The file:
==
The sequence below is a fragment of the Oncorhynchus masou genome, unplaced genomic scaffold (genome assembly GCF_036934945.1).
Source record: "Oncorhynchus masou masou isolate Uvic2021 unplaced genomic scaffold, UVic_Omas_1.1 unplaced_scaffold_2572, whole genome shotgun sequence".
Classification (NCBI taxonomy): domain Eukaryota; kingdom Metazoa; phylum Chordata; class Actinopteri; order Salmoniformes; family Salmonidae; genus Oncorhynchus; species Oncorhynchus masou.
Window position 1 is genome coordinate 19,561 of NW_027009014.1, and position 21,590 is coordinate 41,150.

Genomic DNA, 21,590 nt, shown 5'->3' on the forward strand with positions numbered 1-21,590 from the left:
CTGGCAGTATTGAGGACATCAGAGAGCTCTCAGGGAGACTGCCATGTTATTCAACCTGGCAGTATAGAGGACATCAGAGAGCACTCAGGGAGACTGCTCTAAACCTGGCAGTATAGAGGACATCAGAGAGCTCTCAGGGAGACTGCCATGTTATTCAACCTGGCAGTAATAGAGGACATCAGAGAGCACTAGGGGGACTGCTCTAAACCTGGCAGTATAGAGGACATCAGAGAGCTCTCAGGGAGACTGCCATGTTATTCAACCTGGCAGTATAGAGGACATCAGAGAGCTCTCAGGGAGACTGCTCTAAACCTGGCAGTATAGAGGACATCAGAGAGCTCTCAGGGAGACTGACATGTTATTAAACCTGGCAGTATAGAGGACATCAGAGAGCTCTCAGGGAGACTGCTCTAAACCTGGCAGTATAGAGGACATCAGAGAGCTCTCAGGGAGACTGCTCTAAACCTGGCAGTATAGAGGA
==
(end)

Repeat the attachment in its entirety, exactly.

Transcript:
The sequence below is a fragment of the Oncorhynchus masou genome, unplaced genomic scaffold (genome assembly GCF_036934945.1).
Source record: "Oncorhynchus masou masou isolate Uvic2021 unplaced genomic scaffold, UVic_Omas_1.1 unplaced_scaffold_2572, whole genome shotgun sequence".
Classification (NCBI taxonomy): domain Eukaryota; kingdom Metazoa; phylum Chordata; class Actinopteri; order Salmoniformes; family Salmonidae; genus Oncorhynchus; species Oncorhynchus masou.
Window position 1 is genome coordinate 19,561 of NW_027009014.1, and position 21,590 is coordinate 41,150.

Genomic DNA, 21,590 nt, shown 5'->3' on the forward strand with positions numbered 1-21,590 from the left:
CTGGCAGTATTGAGGACATCAGAGAGCTCTCAGGGAGACTGCCATGTTATTCAACCTGGCAGTATAGAGGACATCAGAGAGCACTCAGGGAGACTGCTCTAAACCTGGCAGTATAGAGGACATCAGAGAGCTCTCAGGGAGACTGCCATGTTATTCAACCTGGCAGTAATAGAGGACATCAGAGAGCACTAGGGGGACTGCTCTAAACCTGGCAGTATAGAGGACATCAGAGAGCTCTCAGGGAGACTGCCATGTTATTCAACCTGGCAGTATAGAGGACATCAGAGAGCTCTCAGGGAGACTGCTCTAAACCTGGCAGTATAGAGGACATCAGAGAGCTCTCAGGGAGACTGACATGTTATTAAACCTGGCAGTATAGAGGACATCAGAGAGCTCTCAGGGAGACTGCTCTAAACCTGGCAGTATAGAGGACATCAGAGAGCTCTCAGGGAGACTGCTCTAAACCTGGCAGTATAGAGGA